The same day, Jan. 11, the warden notified other corrections officials 
via email: “Due to the events of the past few weeks we are cancelling 
all EJP classes, meetings and events until further notice.”

Later that month, the warden also directed staff members to remove from 
the EJP resource room “any books/items of a controversial nature to be 
reviewed further.” About 200 items were removed, most of which had 
themes around race or incarceration, including “Race Matters” by Cornell 
West, “Colored People: A Memoir" by Henry Louis Gates Jr. and “My Daddy 
Is in Jail,” a children’s book.

The records show that those who run the EJP program and other University 
of Illinois officials then spent the next several months seeking answers 
about the books’ removal, attempting to have them returned to EJP and 
then be allowed to bring them back into the prison for use in their 
classes. In late June, after another review by prison officials, the 
books were returned to the prison, IDOC documents show.

That decision was made after media inquiries about the controversy. In a 
statement released to the Tribune and other media outlets the same 
month, a spokesperson would only say that the books had not followed a 
review process. The materials removed, the statement said, “had entered 
Danville ... without being appropriately reviewed.” The statement did 
not mention that department officers were directed to find course 
materials that were “controversial” or that what they chose to remove 
dealt largely with race.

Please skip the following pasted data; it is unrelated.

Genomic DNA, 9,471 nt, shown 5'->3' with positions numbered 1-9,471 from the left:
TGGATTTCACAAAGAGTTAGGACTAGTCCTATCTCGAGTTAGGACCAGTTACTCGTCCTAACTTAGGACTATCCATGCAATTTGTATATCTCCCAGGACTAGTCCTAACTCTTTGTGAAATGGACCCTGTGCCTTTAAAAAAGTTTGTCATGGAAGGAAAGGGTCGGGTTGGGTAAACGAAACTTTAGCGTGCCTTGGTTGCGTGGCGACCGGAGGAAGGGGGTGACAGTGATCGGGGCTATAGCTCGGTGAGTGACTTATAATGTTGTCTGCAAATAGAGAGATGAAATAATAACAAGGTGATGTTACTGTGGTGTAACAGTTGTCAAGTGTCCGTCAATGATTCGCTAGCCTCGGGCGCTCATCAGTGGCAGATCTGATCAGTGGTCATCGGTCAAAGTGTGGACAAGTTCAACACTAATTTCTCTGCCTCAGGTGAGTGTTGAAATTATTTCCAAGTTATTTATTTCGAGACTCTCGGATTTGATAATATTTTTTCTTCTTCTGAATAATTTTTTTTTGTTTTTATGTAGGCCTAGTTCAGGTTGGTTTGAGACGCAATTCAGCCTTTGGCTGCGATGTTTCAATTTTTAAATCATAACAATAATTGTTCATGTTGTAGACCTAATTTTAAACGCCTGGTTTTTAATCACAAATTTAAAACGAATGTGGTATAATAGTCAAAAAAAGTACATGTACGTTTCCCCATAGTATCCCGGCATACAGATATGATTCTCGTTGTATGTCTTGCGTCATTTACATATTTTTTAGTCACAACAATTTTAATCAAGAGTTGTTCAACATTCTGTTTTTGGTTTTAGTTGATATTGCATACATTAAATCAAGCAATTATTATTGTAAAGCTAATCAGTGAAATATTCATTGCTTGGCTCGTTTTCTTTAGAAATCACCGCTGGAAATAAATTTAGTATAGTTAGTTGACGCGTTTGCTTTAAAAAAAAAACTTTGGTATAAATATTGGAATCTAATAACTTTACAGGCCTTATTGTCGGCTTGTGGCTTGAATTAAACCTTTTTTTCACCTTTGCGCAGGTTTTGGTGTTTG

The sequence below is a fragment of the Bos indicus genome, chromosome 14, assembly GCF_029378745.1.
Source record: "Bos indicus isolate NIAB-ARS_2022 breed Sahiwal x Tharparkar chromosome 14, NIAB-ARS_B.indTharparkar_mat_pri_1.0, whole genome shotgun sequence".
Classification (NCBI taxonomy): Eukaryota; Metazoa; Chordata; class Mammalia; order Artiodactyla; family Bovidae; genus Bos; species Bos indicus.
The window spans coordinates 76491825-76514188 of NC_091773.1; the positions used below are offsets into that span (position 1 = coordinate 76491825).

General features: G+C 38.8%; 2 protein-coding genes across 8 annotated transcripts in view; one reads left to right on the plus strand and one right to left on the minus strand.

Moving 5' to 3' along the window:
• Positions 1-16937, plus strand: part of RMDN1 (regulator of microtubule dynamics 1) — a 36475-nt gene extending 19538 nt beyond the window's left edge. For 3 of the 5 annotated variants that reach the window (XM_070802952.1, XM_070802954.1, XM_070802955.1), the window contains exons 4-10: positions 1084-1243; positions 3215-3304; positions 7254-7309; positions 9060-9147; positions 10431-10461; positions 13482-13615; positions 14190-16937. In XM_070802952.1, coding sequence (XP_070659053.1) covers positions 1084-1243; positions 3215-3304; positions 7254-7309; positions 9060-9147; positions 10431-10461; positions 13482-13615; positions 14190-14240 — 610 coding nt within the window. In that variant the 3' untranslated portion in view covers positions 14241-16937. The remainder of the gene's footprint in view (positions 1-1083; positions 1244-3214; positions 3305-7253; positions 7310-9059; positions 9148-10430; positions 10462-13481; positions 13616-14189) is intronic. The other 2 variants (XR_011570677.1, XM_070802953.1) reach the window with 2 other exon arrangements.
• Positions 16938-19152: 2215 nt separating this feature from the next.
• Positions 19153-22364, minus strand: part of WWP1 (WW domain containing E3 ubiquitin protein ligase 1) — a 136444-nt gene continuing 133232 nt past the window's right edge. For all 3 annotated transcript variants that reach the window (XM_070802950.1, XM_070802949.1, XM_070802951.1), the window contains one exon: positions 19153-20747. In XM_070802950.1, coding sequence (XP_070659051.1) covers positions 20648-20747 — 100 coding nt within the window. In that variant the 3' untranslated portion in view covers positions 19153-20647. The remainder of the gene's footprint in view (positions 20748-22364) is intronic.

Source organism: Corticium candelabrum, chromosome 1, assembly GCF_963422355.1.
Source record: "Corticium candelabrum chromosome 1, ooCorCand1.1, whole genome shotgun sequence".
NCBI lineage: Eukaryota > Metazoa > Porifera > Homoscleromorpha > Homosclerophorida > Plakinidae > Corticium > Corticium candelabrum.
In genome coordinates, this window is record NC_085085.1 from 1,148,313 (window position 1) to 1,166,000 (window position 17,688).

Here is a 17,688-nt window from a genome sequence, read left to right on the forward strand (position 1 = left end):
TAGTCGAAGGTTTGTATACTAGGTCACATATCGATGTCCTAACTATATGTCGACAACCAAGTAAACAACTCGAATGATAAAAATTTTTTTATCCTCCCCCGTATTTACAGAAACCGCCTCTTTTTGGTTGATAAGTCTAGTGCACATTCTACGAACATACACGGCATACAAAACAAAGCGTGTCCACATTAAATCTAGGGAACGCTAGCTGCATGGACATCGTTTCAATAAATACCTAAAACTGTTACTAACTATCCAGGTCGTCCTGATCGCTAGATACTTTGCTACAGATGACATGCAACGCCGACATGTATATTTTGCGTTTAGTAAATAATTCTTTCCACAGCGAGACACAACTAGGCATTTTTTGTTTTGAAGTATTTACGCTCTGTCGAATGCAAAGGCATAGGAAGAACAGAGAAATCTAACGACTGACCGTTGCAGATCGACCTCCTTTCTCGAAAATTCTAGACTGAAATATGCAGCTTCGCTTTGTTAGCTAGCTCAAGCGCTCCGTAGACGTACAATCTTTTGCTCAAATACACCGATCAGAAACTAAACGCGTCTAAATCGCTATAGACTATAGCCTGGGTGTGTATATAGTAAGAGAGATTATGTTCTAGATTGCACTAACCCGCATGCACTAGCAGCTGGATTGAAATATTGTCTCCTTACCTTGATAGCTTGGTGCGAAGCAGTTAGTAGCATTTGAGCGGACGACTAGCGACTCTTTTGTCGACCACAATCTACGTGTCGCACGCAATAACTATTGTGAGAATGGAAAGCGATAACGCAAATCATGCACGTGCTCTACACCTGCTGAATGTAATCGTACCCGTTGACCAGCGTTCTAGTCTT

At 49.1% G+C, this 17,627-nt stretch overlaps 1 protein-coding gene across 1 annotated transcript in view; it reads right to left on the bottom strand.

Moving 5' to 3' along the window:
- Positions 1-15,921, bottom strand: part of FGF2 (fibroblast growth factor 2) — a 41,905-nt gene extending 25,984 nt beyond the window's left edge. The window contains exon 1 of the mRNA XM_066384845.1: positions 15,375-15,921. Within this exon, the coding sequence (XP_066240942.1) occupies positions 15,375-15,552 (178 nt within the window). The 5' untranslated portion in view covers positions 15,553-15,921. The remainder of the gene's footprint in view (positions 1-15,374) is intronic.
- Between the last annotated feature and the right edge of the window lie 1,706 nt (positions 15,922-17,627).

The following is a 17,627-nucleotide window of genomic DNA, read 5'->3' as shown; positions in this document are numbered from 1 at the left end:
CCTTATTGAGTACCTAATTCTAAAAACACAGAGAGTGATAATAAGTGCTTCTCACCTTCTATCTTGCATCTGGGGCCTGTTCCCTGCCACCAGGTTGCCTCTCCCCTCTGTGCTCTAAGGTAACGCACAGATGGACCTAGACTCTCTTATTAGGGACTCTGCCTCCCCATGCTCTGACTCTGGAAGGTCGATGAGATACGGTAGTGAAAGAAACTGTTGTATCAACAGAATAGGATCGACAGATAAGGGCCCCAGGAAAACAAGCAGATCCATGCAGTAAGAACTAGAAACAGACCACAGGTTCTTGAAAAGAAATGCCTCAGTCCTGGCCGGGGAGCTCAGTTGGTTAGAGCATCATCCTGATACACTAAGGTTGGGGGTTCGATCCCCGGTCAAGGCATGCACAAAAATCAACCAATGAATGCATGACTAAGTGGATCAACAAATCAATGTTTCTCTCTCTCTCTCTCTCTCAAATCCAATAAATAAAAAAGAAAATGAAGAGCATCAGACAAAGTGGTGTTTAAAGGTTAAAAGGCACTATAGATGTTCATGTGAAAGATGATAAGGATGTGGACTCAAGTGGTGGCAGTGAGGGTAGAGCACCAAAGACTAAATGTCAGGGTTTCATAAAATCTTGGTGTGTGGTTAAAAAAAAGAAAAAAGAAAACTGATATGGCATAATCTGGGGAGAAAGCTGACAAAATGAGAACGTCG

But in addition to the references in the IDOC documents to the racial 
nature of some of the material, Ginsburg testified in front of lawmakers 
that one prison official called the books “divisive” and that another 
official, in explaining why the books were problematic, told one of her 
EJP colleagues: “It’s the racial stuff.”

It’s not clear whether any other criteria were given to correctional 
officers when they removed the books; a spokesperson declined to answer 
questions about the removal, or the discrepancy between her initial 
statements and records released by the agency.

Though the university program itself was reinstated at the end of 
January, about three weeks after it was suspended, the books that were 
removed weren’t available for the program to use.

Alan Mills, director of the Uptown People’s Law Center, also testified 
at the July hearing, saying it’s unclear why “divisive” material should 
be of note. He said that because the term is subjective, it wouldn’t 
meet the criteria for censorship established in a U.S. Supreme Court 

At the July hearing, lawmakers said they didn’t want to have to use 
legislation to fix the problem, instead hoping the new director can 
implement a policy that would allow inmates access to education without 
disruptions like this.

“The hearing really made it clear that we want (the) state of Illinois 
to have a clear and fair statewide policy that allows incarcerated 
students to pursue their education and their studies free from undue 
interference,” said state Rep. Carol Ammons, D-Urbana, chair of the 
House Higher Education Committee.

Jeffreys, the acting IDOC chief, told lawmakers the department will 
“work through” the issue.

“While I’ve only been on this job a couple weeks, I can assure you this: 
I am committing to ensuring that rehabilitation programming is available 
to all men and women in our care. I believe expanding educational and 
vocational opportunities is a key to breaking the cycle of incarceration 
for thousands of Illinois’ families,” he said.

“It’s not us against the programs. That program is part of our fabric of 
how we run facilities,” he said. “Programs are our No. 1 security 
application. ... Because if you keep folks busy, if you keep them 
programmed, challenge their thinking to change their behavior, it makes 
for a better run facility.”

/pnickeas at chicagotribune.com/


Peter Nickeas is a general assignment reporter for the Chicago Tribune. 
He joined the Tribune in 2011 and covered violence for the Tribune’s 
breaking news desk for seven years. He was a 2018 fellow at the Dart 
Center for Journalism and Trauma and a 2019 fellow at the Nieman 
Foundation for Journalism at Harvard.